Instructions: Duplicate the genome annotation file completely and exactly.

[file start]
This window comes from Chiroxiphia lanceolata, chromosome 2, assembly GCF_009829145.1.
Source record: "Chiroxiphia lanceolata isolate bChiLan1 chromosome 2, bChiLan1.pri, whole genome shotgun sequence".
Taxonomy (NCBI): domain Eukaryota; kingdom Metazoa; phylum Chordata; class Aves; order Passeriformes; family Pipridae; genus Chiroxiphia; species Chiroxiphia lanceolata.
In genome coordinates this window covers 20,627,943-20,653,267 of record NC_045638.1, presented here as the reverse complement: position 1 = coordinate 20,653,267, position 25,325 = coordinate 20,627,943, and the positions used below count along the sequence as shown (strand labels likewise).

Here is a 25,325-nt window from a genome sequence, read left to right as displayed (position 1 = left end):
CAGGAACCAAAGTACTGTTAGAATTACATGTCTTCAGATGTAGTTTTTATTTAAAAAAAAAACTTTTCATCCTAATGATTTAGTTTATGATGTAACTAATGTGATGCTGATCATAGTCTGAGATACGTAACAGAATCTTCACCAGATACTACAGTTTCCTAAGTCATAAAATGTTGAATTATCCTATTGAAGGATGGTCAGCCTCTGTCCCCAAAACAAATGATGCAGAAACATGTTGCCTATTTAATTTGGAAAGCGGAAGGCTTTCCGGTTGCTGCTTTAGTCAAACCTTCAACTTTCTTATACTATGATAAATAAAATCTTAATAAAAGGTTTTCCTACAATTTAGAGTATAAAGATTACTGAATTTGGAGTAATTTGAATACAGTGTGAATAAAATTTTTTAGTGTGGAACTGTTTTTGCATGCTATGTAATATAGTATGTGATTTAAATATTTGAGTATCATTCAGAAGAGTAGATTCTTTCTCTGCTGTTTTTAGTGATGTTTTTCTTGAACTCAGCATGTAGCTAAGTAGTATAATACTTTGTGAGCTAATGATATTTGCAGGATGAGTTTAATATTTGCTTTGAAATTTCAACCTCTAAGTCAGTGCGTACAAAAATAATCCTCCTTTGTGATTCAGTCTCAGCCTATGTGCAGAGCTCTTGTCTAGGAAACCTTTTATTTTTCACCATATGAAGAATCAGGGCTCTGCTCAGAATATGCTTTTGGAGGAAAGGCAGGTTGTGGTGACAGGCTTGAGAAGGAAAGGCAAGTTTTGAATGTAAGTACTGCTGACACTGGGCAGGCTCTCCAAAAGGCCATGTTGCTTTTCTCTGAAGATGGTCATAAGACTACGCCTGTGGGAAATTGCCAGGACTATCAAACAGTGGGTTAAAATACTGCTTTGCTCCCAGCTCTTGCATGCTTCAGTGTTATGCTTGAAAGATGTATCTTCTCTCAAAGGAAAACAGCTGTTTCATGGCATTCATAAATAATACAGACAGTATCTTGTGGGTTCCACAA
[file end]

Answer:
This window comes from Chiroxiphia lanceolata, chromosome 2, assembly GCF_009829145.1.
Source record: "Chiroxiphia lanceolata isolate bChiLan1 chromosome 2, bChiLan1.pri, whole genome shotgun sequence".
Taxonomy (NCBI): domain Eukaryota; kingdom Metazoa; phylum Chordata; class Aves; order Passeriformes; family Pipridae; genus Chiroxiphia; species Chiroxiphia lanceolata.
In genome coordinates this window covers 20,627,943-20,653,267 of record NC_045638.1, presented here as the reverse complement: position 1 = coordinate 20,653,267, position 25,325 = coordinate 20,627,943, and the positions used below count along the sequence as shown (strand labels likewise).

Here is a 25,325-nt window from a genome sequence, read left to right as displayed (position 1 = left end):
CAGGAACCAAAGTACTGTTAGAATTACATGTCTTCAGATGTAGTTTTTATTTAAAAAAAAAACTTTTCATCCTAATGATTTAGTTTATGATGTAACTAATGTGATGCTGATCATAGTCTGAGATACGTAACAGAATCTTCACCAGATACTACAGTTTCCTAAGTCATAAAATGTTGAATTATCCTATTGAAGGATGGTCAGCCTCTGTCCCCAAAACAAATGATGCAGAAACATGTTGCCTATTTAATTTGGAAAGCGGAAGGCTTTCCGGTTGCTGCTTTAGTCAAACCTTCAACTTTCTTATACTATGATAAATAAAATCTTAATAAAAGGTTTTCCTACAATTTAGAGTATAAAGATTACTGAATTTGGAGTAATTTGAATACAGTGTGAATAAAATTTTTTAGTGTGGAACTGTTTTTGCATGCTATGTAATATAGTATGTGATTTAAATATTTGAGTATCATTCAGAAGAGTAGATTCTTTCTCTGCTGTTTTTAGTGATGTTTTTCTTGAACTCAGCATGTAGCTAAGTAGTATAATACTTTGTGAGCTAATGATATTTGCAGGATGAGTTTAATATTTGCTTTGAAATTTCAACCTCTAAGTCAGTGCGTACAAAAATAATCCTCCTTTGTGATTCAGTCTCAGCCTATGTGCAGAGCTCTTGTCTAGGAAACCTTTTATTTTTCACCATATGAAGAATCAGGGCTCTGCTCAGAATATGCTTTTGGAGGAAAGGCAGGTTGTGGTGACAGGCTTGAGAAGGAAAGGCAAGTTTTGAATGTAAGTACTGCTGACACTGGGCAGGCTCTCCAAAAGGCCATGTTGCTTTTCTCTGAAGATGGTCATAAGACTACGCCTGTGGGAAATTGCCAGGACTATCAAACAGTGGGTTAAAATACTGCTTTGCTCCCAGCTCTTGCATGCTTCAGTGTTATGCTTGAAAGATGTATCTTCTCTCAAAGGAAAACAGCTGTTTCATGGCATTCATAAATAATACAGACAGTATCTTGTGGGTTCCACAA